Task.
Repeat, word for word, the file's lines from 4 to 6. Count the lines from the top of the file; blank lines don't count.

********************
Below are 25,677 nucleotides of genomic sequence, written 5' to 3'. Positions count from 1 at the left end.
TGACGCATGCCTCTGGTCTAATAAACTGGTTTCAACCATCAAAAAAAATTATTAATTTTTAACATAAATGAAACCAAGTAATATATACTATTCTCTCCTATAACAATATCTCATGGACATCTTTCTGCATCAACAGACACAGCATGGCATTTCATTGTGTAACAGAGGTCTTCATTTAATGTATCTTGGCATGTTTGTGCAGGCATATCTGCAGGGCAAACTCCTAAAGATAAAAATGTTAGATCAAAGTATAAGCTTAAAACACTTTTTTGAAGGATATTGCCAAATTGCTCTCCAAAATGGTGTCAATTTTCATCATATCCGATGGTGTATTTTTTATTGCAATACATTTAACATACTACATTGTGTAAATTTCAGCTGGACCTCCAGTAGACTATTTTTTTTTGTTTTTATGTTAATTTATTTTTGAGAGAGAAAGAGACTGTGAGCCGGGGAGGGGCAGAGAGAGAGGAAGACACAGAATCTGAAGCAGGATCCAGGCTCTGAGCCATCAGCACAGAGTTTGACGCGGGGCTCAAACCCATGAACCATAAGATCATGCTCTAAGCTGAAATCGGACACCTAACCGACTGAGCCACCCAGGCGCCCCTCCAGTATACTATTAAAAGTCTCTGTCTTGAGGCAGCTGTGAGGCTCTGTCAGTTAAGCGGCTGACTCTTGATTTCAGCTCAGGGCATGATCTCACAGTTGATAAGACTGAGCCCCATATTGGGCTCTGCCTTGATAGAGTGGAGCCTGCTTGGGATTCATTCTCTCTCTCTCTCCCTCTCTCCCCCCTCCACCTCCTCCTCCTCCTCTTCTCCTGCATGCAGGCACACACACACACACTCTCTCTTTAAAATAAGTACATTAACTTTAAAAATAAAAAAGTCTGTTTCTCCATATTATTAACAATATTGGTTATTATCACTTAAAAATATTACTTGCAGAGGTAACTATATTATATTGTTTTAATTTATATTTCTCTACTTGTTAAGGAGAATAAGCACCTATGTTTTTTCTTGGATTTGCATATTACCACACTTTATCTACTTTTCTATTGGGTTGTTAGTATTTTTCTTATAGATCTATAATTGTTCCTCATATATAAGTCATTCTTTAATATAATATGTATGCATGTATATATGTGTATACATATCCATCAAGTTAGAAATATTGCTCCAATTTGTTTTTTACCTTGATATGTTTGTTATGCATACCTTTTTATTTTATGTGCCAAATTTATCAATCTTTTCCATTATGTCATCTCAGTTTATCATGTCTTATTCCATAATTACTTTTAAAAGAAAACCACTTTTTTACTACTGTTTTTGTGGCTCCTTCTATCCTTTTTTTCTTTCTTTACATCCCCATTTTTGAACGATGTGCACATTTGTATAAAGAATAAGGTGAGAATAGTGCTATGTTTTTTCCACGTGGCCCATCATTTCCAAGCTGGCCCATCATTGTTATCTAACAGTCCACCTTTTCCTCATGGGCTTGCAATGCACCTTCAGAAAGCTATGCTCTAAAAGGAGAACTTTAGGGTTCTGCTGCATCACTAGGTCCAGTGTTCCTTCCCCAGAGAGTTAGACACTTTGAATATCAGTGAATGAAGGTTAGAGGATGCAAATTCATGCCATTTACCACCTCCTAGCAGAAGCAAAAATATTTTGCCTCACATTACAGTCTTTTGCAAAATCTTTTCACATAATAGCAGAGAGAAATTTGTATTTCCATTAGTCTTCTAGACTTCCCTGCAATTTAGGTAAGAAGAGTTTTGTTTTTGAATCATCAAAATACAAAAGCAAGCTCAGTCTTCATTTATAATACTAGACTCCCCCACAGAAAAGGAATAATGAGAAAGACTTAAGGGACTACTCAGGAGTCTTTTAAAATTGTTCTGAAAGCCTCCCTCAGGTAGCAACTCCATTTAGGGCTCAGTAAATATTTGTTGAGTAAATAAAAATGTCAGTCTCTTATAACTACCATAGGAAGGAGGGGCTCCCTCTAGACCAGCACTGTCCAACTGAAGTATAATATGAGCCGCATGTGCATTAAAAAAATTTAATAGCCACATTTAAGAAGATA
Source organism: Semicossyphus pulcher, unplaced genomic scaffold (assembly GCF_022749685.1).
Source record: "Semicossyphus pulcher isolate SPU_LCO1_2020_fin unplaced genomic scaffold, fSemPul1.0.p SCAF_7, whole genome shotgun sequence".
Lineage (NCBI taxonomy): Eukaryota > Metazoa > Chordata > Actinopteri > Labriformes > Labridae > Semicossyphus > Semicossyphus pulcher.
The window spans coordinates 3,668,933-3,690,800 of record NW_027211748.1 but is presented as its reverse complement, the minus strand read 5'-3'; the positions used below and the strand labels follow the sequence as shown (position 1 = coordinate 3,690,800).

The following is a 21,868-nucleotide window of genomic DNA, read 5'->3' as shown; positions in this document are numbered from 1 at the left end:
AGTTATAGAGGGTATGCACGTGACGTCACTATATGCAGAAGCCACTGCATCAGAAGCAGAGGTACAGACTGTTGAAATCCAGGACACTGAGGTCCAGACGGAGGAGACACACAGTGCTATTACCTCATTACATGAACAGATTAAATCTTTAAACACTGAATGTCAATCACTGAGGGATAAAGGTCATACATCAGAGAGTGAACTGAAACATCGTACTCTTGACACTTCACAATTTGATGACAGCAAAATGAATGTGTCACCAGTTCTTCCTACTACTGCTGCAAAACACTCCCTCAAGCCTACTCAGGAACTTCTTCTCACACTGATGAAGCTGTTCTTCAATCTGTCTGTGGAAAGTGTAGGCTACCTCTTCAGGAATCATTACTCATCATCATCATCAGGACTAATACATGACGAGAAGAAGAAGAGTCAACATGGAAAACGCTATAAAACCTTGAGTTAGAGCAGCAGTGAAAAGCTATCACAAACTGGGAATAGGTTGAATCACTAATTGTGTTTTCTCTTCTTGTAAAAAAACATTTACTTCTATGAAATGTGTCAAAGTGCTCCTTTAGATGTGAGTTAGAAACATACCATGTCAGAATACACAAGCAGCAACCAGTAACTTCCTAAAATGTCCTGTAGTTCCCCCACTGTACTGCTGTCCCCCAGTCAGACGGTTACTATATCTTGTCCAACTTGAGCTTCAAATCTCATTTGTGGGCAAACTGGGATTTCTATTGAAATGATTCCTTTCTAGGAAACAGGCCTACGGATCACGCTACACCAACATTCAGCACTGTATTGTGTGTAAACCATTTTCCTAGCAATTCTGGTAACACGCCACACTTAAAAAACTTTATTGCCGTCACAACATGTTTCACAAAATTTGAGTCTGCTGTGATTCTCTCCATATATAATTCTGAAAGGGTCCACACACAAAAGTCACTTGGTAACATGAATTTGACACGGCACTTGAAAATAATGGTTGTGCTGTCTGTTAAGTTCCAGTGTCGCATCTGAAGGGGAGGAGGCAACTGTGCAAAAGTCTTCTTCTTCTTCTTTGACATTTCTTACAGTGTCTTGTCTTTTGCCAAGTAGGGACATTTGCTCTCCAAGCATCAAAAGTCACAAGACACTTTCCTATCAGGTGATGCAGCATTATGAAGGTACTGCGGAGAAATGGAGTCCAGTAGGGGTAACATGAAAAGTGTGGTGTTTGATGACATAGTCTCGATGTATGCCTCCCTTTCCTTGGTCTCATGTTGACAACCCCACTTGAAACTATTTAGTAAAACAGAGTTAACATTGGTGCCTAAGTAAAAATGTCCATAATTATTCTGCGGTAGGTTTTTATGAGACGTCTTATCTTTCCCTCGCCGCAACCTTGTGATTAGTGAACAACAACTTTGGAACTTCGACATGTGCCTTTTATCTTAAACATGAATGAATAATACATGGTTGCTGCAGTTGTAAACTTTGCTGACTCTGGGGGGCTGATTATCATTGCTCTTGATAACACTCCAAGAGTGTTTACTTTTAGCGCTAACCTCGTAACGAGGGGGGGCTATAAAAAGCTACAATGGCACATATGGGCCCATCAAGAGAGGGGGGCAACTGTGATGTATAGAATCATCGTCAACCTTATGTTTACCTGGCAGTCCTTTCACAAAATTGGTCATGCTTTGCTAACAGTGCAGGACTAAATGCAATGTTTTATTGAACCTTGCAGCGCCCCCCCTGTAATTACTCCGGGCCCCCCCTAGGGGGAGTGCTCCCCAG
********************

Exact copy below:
Source record: "Semicossyphus pulcher isolate SPU_LCO1_2020_fin unplaced genomic scaffold, fSemPul1.0.p SCAF_7, whole genome shotgun sequence".
Lineage (NCBI taxonomy): Eukaryota > Metazoa > Chordata > Actinopteri > Labriformes > Labridae > Semicossyphus > Semicossyphus pulcher.
The window spans coordinates 3,668,933-3,690,800 of record NW_027211748.1 but is presented as its reverse complement, the minus strand read 5'-3'; the positions used below and the strand labels follow the sequence as shown (position 1 = coordinate 3,690,800).